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WATCH: These Rare White Whales Are Actually Not Albino

New drone footage opens up the world of these rare white whales in a whole new way.


Southern right whales are usually a dark black color, but every once in a while the calves mix things up by being born completely white. And new drone footage opens up the world of these rare white whales in a whole new way.

You can see the difference between the white calf and the normal black-coloration of its mother here:

white southern right whales

Giphy/University of Otago

According to Phys.org, only male calves have been documented with this white pigmentation. It's rare, affecting about three-four percent of southern right whale babies, but it's also not unheard of.

For example, it's not the same as finding an albino ocean animal — which is very, very rare.

According to the Missouri Department of Conservation, albinism in animals occurs when the animal is unable to produce melanin. The condition gives their skin a pale white tone instead of standard coloration.

There have been true albino sea creatures before, like Casper the Risso's dolphin:

However, according to BBC, these white southern right whale calves are not albino. Instead, they're white because of a recessive gene, according to Phys.

They're basically the equivalent of when a human is blond-haired and blue-eyed. It's not as common, because the dark coloration genes usually win out.

But every once in a while, the recessive genes combine perfectly to create these white whales.

white southern right whales

Giphy/University of Otago

Further proof that they're not albino whales comes from their development into adulthood.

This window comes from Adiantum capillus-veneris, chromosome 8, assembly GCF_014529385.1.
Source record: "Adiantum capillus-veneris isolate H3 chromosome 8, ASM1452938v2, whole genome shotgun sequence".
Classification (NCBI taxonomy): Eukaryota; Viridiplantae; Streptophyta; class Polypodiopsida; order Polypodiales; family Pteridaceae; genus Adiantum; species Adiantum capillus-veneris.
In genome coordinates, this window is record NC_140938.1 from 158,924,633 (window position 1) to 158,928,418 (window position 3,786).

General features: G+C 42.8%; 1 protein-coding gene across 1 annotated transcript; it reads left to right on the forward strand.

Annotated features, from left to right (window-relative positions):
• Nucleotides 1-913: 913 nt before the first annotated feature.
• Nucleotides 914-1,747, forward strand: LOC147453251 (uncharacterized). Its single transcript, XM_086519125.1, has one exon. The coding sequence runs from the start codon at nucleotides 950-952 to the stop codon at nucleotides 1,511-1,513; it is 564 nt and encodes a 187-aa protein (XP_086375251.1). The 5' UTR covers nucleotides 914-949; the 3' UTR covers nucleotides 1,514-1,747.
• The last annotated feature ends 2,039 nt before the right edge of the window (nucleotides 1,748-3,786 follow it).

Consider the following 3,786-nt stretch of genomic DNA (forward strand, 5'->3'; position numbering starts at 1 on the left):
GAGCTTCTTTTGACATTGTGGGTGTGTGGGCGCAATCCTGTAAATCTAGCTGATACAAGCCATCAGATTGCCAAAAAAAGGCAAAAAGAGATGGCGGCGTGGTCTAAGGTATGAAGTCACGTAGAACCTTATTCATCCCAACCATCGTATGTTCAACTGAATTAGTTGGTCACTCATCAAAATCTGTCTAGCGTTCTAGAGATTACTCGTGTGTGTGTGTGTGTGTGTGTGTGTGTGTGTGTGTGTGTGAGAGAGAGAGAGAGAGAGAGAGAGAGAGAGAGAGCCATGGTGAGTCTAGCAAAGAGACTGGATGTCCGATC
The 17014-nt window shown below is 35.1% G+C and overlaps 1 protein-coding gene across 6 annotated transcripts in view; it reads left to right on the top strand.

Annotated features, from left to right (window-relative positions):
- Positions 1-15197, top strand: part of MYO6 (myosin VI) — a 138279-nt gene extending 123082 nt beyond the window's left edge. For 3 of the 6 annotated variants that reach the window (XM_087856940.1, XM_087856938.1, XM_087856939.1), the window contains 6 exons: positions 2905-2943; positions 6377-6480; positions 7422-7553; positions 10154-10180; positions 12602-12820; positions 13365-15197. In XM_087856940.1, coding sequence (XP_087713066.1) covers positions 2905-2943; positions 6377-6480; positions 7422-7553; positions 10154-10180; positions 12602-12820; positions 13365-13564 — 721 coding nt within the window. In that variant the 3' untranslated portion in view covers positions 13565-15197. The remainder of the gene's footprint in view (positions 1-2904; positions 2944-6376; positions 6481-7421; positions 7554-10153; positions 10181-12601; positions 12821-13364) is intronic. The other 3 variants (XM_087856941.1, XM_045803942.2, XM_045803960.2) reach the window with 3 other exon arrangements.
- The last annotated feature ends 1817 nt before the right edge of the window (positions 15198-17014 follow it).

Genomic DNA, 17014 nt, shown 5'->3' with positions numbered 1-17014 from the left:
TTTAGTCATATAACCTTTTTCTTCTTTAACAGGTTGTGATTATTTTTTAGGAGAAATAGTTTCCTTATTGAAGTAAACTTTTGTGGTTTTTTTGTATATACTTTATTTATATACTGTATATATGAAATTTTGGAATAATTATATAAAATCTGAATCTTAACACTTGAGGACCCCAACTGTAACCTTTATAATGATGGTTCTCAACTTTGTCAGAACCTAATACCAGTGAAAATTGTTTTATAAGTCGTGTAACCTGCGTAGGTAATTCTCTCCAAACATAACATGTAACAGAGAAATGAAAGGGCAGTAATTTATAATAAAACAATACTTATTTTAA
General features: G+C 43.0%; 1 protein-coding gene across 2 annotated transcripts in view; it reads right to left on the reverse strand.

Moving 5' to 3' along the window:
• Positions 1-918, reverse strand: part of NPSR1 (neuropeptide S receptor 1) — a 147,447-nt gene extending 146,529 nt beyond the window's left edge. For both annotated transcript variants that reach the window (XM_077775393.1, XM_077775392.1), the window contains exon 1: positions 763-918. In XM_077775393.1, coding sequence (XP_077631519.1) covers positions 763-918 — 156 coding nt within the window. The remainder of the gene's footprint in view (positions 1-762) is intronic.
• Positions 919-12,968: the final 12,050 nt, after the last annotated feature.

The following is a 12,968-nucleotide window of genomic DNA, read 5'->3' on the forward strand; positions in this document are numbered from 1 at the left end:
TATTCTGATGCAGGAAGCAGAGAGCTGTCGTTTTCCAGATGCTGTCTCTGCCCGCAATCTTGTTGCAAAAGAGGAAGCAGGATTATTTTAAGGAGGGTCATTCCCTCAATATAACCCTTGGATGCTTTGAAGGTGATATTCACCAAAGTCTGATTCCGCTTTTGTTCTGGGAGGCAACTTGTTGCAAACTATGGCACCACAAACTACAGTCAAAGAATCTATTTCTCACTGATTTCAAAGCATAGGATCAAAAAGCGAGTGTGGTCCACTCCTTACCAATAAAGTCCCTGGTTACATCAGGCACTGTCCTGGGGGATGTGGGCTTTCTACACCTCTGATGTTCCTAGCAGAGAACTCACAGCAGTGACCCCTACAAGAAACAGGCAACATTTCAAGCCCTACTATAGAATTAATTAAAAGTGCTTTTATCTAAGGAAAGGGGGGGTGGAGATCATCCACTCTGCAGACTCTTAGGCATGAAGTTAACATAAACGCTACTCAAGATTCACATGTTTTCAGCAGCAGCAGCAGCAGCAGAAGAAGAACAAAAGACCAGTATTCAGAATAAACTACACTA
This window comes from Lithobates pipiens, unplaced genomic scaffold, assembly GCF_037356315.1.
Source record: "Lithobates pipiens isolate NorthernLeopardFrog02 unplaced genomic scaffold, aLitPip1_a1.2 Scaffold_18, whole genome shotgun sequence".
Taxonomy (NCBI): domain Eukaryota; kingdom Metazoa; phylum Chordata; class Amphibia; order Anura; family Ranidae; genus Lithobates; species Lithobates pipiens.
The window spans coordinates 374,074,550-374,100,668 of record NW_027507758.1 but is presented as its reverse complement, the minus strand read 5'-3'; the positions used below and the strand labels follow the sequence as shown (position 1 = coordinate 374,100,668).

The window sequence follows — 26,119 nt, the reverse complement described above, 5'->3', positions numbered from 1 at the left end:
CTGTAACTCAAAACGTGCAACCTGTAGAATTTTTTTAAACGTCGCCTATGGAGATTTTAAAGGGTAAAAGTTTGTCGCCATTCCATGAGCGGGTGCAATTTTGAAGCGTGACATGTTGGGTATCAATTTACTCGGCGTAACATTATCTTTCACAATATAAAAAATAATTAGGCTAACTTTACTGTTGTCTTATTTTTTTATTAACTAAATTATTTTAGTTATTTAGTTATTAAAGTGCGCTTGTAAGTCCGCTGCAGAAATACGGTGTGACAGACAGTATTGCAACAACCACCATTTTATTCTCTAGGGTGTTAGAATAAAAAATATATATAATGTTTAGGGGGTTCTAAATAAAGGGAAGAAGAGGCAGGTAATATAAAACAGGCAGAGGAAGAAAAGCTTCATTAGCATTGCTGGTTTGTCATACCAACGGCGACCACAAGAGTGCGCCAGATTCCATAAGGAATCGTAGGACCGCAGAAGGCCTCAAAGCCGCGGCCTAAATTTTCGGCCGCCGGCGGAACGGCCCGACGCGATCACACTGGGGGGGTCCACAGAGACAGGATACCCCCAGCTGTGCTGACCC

According to Phys, the white calves get darker as they age.

white southern right whales YouTube/University of Otago

The University of Otago, who captured the white whale drone footage, reported that they'll never turn completely black, but the white calves will get a gray mottled color over time.

Phys reported that scientists love drone technology for letting them get these stunning shots of rare whales while not intruding on the pod, and they also love the white calves for making them easy to spot.

Their unique coloring makes it easy to track which whales are which, year after year.

white southern right whales

Giphy/University of Otago

And Marine Mammals of the World reports that white isn't the only unusual coloring these whales can have. Some can be blueish-black or light brown in addition to the traditional black and the occasional surprise white.

Basically, they're as unique as we humans are.

And they make for some amazing drone footage. Watch the full video here to see the rare white calf in action.

Add your name right now to make a difference for dolphins, whales and other marine mammals with Oceana.

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